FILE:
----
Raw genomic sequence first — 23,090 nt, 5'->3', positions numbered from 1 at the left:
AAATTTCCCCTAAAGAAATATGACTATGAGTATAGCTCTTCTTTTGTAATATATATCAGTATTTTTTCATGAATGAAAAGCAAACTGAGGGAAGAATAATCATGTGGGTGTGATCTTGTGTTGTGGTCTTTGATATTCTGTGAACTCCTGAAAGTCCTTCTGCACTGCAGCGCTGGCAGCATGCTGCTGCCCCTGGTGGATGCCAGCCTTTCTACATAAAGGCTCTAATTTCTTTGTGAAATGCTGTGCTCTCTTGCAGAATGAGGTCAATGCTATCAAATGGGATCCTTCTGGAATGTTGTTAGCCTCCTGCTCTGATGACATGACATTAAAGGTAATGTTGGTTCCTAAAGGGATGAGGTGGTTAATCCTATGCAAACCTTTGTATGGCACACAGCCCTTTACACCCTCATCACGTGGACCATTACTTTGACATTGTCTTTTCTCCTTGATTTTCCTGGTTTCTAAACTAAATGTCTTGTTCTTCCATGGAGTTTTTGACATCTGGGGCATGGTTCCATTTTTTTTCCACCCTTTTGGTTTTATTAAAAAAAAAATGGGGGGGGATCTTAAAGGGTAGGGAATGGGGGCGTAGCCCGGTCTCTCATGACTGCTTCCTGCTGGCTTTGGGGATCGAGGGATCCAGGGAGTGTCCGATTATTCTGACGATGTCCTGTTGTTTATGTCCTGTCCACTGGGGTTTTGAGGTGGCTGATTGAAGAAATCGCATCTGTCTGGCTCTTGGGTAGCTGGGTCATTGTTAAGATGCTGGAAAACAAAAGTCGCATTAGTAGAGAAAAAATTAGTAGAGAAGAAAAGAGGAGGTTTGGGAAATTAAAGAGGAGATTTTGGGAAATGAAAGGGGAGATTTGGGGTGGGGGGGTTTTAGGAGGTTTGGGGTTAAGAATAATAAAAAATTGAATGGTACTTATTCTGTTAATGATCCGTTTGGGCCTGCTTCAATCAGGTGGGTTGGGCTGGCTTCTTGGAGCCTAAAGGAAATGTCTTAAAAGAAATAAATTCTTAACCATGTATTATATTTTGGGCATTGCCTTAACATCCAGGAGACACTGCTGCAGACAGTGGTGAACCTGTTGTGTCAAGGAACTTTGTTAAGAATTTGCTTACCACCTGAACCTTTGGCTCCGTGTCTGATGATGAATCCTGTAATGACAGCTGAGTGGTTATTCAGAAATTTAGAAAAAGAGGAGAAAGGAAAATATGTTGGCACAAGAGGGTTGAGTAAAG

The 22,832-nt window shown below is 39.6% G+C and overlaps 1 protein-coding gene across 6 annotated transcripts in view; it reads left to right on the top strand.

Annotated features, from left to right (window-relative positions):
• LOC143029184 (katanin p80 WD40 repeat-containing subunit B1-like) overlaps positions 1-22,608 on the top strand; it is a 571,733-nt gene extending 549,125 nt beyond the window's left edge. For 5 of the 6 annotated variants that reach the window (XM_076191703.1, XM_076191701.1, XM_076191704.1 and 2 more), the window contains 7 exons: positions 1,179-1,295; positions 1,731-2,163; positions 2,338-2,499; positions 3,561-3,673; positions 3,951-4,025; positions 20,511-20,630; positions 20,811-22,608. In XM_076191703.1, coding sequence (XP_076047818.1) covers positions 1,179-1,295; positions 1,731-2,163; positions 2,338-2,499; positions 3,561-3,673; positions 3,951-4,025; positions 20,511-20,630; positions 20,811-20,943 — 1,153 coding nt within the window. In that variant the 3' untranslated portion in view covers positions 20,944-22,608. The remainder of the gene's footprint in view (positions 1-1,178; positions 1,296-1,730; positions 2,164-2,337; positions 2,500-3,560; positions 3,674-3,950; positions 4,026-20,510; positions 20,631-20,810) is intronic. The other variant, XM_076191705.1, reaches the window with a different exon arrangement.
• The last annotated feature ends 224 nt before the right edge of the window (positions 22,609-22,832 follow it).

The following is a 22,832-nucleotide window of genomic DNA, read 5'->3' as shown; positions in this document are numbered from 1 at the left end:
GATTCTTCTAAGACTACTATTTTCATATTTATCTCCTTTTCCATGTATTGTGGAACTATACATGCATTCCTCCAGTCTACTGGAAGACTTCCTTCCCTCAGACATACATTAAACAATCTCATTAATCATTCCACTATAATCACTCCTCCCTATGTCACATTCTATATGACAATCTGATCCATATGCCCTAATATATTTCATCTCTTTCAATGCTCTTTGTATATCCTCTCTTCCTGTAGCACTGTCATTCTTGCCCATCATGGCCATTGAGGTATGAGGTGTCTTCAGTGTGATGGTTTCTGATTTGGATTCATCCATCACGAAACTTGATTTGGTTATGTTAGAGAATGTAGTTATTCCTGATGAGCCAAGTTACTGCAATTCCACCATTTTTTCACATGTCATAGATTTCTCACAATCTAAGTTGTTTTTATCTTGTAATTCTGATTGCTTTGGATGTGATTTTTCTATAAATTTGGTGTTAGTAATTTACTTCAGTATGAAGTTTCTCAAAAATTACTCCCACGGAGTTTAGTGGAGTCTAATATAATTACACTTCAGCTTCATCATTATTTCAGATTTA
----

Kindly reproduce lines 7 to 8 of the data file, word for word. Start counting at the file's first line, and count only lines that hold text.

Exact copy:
The following is a 22,832-nucleotide window of genomic DNA, read 5'->3' as shown; positions in this document are numbered from 1 at the left end:
GATTCTTCTAAGACTACTATTTTCATATTTATCTCCTTTTCCATGTATTGTGGAACTATACATGCATTCCTCCAGTCTACTGGAAGACTTCCTTCCCTCAGACATACATTAAACAATCTCATTAATCATTCCACTATAATCACTCCTCCCTATGTCACATTCTATATGACAATCTGATCCATATGCCCTAATATATTTCATCTCTTTCAATGCTCTTTGTATATCCTCTCTTCCTGTAGCACTGTCATTCTTGCCCATCATGGCCATTGAGGTATGAGGTGTCTTCAGTGTGATGGTTTCTGATTTGGATTCATCCATCACGAAACTTGATTTGGTTATGTTAGAGAATGTAGTTATTCCTGATGAGCCAAGTTACTGCAATTCCACCATTTTTTCACATGTCATAGATTTCTCACAATCTAAGTTGTTTTTATCTTGTAATTCTGATTGCTTTGGATGTGATTTTTCTATAAATTTGGTGTTAGTAATTTACTTCAGTATGAAGTTTCTCAAAAATTACTCCCACGGAGTTTAGTGGAGTCTAATATAATTACACTTCAGCTTCATCATTATTTCAGATTTA